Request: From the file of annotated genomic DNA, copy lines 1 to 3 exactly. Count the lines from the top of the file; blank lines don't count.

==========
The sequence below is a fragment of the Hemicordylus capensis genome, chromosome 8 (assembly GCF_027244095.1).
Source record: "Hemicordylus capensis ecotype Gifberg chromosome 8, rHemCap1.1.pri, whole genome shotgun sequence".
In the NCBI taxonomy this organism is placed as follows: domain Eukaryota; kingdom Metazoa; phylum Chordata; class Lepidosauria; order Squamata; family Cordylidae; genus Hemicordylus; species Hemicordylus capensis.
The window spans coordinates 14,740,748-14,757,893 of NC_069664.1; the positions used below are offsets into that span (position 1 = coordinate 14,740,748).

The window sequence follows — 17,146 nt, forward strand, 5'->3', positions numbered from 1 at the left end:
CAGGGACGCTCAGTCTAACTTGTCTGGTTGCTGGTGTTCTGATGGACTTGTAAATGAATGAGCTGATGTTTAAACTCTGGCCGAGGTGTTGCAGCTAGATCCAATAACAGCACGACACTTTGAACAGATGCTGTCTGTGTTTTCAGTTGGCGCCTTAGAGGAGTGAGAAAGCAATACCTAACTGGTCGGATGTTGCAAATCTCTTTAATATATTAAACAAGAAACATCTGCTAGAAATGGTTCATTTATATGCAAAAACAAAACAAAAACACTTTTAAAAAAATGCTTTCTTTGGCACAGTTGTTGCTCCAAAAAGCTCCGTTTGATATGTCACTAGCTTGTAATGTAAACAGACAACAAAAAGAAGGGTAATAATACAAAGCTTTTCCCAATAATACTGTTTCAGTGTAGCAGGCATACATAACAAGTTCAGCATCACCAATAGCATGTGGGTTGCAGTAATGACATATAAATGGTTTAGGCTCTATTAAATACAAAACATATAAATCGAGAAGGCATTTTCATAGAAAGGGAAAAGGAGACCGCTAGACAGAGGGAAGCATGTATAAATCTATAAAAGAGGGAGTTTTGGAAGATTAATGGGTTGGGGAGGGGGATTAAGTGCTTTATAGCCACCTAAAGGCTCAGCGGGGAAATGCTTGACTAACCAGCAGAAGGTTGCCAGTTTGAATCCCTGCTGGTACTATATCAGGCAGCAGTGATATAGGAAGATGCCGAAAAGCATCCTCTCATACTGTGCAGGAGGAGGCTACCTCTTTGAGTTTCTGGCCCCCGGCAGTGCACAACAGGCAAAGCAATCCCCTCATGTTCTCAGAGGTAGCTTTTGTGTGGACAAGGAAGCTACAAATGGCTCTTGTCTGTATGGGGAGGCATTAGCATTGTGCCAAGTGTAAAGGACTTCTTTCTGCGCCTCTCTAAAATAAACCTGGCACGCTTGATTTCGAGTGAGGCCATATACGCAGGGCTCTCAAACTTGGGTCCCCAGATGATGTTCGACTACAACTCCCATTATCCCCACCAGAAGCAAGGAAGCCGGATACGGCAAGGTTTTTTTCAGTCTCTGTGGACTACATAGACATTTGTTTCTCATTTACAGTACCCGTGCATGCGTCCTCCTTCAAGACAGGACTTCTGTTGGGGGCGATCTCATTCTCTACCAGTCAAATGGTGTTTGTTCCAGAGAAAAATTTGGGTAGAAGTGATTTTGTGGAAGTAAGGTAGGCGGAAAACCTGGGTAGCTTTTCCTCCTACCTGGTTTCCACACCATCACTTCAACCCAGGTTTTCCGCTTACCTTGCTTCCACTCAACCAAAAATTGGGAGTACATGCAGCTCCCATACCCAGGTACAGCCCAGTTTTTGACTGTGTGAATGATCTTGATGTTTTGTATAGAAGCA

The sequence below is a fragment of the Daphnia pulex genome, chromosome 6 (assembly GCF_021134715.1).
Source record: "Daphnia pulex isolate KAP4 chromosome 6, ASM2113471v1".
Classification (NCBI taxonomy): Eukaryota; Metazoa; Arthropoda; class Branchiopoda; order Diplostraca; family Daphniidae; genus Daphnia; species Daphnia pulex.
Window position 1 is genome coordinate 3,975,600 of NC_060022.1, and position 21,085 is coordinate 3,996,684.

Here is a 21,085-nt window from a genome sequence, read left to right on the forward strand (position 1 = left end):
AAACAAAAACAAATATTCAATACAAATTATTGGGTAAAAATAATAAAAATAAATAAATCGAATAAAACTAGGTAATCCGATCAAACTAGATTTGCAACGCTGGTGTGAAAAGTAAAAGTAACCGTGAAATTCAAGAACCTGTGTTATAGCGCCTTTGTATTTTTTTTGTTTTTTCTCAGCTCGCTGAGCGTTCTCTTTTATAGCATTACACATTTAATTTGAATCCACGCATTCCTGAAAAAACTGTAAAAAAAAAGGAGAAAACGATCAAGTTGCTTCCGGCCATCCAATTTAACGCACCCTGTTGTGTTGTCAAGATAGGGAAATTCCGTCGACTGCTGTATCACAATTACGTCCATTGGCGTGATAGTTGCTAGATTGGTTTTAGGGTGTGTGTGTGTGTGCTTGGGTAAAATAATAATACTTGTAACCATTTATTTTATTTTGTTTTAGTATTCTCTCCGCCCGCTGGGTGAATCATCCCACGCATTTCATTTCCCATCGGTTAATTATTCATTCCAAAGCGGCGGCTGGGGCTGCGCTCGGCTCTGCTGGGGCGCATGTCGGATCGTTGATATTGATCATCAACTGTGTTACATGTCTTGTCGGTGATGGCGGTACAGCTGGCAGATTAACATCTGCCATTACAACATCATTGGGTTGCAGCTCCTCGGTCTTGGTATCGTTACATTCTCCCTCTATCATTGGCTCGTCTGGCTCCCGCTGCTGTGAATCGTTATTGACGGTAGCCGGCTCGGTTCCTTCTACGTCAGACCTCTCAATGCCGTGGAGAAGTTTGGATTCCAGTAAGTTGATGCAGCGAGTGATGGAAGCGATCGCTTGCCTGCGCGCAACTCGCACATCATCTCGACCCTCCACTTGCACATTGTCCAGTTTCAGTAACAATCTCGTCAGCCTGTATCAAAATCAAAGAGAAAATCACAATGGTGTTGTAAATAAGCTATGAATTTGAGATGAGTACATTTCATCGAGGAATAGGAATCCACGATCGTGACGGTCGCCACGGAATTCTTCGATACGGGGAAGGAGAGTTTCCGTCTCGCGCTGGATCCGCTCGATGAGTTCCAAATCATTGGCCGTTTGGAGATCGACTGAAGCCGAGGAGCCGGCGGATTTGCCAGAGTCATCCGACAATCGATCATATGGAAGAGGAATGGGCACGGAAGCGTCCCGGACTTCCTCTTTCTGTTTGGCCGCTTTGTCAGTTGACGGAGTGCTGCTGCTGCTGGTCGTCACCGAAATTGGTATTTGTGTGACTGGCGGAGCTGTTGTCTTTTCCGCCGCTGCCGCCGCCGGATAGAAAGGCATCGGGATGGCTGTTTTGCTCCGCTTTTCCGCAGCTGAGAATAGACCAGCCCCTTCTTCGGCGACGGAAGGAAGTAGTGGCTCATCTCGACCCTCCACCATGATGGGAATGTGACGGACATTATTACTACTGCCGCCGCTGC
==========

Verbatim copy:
The sequence below is a fragment of the Hemicordylus capensis genome, chromosome 8 (assembly GCF_027244095.1).
Source record: "Hemicordylus capensis ecotype Gifberg chromosome 8, rHemCap1.1.pri, whole genome shotgun sequence".
In the NCBI taxonomy this organism is placed as follows: domain Eukaryota; kingdom Metazoa; phylum Chordata; class Lepidosauria; order Squamata; family Cordylidae; genus Hemicordylus; species Hemicordylus capensis.